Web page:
Loading articles...

Huawei CFO released on bail for $10M

Last Updated Dec 11, 2018 at 7:50 pm PDT


The judge made the decision on day three of Meng's bail hearing

She was detained on Dec. 1 while changing planes in Vancouver

If extradited and convicted, Meng could face sentences as long as 30 years

VANCOUVER (NEWS 1130) – A BC Supreme Court Judge has granted Huawei’s CFO Meng Wanzhou bail.

The judge made a decision on day three of Meng’s bail hearing. The 46-year-old Chinese citizen was detained on Dec. 1 while changing planes in Vancouver on her way to Mexico.

Her bail is in the tune of $10 million, $7 million of which must be in cash.

The judge said Meng will have to follow multiple conditions, including surrendering her passports, wear an ankle bracelet, which will be monitored by a security team from Lions Gate, and be at home from 11 p.m. to 6 a.m.

During the first day of her bail hearing, Crown revealed Meng was wanted due to an investigation into fraud and violations against U.S. sanctions against Iran.

The U.S. is accusing the company of using subsidiary Skycom to do business with Iran, which would bypass sanctions. Meng is accused to have previously insisted the two were separate companies.

In a Tuesday Facebook post, Huawei says the company adheres to all Canadian and U.S. laws and that it has faith authorities will come to a “just conclusion” in Meng’s case.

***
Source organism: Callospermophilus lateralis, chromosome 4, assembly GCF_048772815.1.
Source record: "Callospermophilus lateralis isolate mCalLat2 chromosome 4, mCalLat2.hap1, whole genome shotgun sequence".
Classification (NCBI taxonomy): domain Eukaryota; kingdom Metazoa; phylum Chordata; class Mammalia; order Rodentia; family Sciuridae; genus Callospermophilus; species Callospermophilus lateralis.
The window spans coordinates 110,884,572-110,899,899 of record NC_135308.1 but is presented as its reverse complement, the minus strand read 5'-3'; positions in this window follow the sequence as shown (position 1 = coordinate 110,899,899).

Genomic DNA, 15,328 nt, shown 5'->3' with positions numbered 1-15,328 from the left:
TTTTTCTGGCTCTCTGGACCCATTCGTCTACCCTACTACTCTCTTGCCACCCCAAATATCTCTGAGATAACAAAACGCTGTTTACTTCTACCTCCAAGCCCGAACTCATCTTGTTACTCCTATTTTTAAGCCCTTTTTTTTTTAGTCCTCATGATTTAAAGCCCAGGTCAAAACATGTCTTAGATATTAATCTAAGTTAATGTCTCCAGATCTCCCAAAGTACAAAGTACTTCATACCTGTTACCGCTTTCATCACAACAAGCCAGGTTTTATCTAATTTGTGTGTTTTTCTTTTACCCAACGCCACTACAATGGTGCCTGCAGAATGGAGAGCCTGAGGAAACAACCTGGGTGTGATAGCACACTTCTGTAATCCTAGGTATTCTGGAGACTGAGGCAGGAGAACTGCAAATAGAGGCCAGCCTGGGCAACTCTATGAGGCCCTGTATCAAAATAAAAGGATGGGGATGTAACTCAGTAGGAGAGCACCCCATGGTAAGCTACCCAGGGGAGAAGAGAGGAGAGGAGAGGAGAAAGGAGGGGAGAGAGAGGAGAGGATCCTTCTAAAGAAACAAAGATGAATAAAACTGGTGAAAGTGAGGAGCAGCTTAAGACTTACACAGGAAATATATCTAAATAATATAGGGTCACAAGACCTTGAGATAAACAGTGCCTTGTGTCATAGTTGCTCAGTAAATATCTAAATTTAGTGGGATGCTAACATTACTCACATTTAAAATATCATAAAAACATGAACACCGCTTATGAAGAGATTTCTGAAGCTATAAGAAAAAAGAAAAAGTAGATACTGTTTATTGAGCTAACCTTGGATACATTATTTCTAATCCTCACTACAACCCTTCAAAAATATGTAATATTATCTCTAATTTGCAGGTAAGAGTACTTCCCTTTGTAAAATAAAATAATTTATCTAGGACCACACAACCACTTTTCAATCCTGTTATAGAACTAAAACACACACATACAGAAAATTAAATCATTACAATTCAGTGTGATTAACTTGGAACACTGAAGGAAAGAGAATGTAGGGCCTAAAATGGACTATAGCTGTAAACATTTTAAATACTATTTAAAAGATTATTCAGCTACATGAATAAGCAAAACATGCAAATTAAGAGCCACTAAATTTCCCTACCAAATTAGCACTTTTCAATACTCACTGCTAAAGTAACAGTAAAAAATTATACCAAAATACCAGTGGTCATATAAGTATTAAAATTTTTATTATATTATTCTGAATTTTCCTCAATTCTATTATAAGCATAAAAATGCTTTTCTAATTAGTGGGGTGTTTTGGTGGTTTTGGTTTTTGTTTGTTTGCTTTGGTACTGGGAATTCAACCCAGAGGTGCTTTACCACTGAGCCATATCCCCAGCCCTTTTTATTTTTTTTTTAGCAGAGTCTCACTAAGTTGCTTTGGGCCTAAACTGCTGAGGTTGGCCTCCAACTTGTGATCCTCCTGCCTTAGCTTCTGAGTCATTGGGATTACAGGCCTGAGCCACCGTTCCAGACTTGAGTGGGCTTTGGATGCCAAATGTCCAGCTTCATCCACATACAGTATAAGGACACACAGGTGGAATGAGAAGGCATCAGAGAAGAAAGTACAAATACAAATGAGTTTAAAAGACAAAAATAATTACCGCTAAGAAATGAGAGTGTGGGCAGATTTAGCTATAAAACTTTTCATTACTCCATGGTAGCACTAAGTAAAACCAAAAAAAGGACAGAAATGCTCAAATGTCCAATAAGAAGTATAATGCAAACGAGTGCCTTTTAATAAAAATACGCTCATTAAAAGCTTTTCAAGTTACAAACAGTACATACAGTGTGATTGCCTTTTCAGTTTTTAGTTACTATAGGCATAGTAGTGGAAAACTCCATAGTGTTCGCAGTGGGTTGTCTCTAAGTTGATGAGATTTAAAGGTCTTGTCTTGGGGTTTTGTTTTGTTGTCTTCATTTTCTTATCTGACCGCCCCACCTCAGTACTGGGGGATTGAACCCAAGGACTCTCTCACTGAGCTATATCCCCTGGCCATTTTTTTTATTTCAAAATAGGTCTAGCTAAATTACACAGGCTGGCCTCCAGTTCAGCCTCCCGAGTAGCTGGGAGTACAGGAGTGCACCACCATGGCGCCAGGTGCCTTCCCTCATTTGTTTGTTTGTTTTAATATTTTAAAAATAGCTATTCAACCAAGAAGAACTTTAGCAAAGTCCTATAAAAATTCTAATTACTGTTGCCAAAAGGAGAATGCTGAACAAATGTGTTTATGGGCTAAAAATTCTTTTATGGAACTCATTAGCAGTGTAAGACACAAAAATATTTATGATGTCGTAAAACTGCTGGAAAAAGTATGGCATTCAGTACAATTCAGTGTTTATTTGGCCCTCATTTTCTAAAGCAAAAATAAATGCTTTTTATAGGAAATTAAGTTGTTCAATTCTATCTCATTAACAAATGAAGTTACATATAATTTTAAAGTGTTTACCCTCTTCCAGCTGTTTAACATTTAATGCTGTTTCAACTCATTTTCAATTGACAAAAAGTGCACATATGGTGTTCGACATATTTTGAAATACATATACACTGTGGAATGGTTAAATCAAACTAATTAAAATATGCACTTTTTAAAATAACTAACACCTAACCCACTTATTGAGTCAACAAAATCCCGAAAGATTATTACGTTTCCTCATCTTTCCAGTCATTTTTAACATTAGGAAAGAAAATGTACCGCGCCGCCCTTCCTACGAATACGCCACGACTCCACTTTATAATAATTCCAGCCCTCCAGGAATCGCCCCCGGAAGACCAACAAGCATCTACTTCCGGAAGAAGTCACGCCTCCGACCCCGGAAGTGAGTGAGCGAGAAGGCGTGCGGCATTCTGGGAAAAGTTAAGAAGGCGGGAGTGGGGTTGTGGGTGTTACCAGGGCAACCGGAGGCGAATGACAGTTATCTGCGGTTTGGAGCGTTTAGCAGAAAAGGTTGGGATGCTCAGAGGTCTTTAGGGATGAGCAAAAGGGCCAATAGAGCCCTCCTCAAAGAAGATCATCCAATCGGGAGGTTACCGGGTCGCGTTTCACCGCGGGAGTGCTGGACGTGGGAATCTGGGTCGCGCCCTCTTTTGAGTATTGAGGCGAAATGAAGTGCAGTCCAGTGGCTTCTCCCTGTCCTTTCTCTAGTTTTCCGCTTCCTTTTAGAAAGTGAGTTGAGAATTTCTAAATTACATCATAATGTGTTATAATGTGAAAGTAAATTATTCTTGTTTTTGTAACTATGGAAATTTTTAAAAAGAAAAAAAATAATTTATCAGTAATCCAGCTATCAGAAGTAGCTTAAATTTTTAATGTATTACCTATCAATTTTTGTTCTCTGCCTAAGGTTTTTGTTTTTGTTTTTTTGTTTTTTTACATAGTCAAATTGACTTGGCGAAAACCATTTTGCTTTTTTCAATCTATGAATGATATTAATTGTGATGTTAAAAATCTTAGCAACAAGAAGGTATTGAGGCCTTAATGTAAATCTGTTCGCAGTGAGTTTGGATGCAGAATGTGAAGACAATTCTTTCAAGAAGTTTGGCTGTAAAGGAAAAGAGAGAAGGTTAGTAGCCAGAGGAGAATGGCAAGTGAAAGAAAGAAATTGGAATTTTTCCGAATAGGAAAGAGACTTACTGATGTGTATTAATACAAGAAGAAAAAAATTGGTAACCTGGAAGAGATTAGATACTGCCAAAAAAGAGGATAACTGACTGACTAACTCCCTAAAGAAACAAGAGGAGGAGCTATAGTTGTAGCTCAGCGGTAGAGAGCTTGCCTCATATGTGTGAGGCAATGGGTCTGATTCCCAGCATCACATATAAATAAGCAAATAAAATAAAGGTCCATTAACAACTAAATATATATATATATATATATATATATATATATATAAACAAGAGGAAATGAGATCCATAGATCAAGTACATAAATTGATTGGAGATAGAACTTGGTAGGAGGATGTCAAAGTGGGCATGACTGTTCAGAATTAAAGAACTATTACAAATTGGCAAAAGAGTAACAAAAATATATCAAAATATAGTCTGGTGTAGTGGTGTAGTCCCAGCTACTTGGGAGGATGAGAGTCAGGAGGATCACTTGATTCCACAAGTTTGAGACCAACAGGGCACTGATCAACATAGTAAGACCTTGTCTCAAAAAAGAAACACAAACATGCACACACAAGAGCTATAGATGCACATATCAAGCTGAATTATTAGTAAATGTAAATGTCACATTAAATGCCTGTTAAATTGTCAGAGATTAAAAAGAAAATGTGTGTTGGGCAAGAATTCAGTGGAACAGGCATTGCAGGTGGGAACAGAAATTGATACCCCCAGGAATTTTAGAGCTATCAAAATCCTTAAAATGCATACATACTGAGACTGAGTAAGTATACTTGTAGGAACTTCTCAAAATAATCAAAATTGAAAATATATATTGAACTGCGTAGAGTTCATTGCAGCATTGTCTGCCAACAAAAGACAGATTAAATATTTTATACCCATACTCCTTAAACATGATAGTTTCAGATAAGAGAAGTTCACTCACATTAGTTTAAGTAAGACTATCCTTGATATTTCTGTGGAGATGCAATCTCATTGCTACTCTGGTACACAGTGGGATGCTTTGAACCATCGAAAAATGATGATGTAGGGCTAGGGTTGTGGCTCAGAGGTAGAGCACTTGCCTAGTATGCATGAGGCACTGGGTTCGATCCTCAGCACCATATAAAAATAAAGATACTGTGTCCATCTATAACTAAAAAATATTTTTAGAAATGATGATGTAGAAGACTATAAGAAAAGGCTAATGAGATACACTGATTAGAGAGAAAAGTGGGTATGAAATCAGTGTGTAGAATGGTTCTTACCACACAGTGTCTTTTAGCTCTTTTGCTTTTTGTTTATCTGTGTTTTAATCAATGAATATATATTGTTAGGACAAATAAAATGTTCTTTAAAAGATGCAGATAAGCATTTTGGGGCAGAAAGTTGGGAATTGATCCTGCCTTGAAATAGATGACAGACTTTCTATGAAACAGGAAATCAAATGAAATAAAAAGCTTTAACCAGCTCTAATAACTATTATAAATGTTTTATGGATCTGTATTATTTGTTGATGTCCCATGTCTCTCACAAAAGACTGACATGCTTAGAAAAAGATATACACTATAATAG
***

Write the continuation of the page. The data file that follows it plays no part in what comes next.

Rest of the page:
The Canadian authorities have agreed to release our CFO, Ms. Meng Wanzhou, on bail following her detainment on behalf of…

Posted by Huawei Technologies on Tuesday, December 11, 2018


RELATED: China pressures Canada, U.S. ahead of Huawei hearing

Meng’s lawyers introduced a number of sureties. One of them was a couple that has been in Canada since the 90s, who said they were willing to put up their $1.4 -million home. Another surety was a woman who said she knew Meng through working with her husband and was willing to put up her $6-million home.

Crown argued in court that Meng possed a flight risk given her wealth and what they claimed was a lack of connection to Vancouver.

If extradited and convicted, she could face sentences as long as 30 years.

But Richard Kurland, an immigration lawyer who’s been sitting in court, says it could take years for the extradition process and appeals to play out.

“She will be living 24/7 under private guard, paid by her, and confined to her residence on 28th and Crown with a curfew,” he adds.

Catherine Sas, another immigration lawyer, says this should be good news for a former Canadian diplomat now being detained in Beijing, but the judge’s decision would not factor into whether this might please the government of China.

“Judges deal with the facts before them and I can’t see that a judge would be entertaining evidence about what’s happened this morning,” she says. “This is going to be a longstanding case and it’s not going to be resolved anytime soon.”

As for whether Meng might still be a flight risk, Sas says bail being set at $10-million is a strong incentive for her to stay in Vancouver.

-With files from Denise Wong, Ash Kelly and the Canadian Press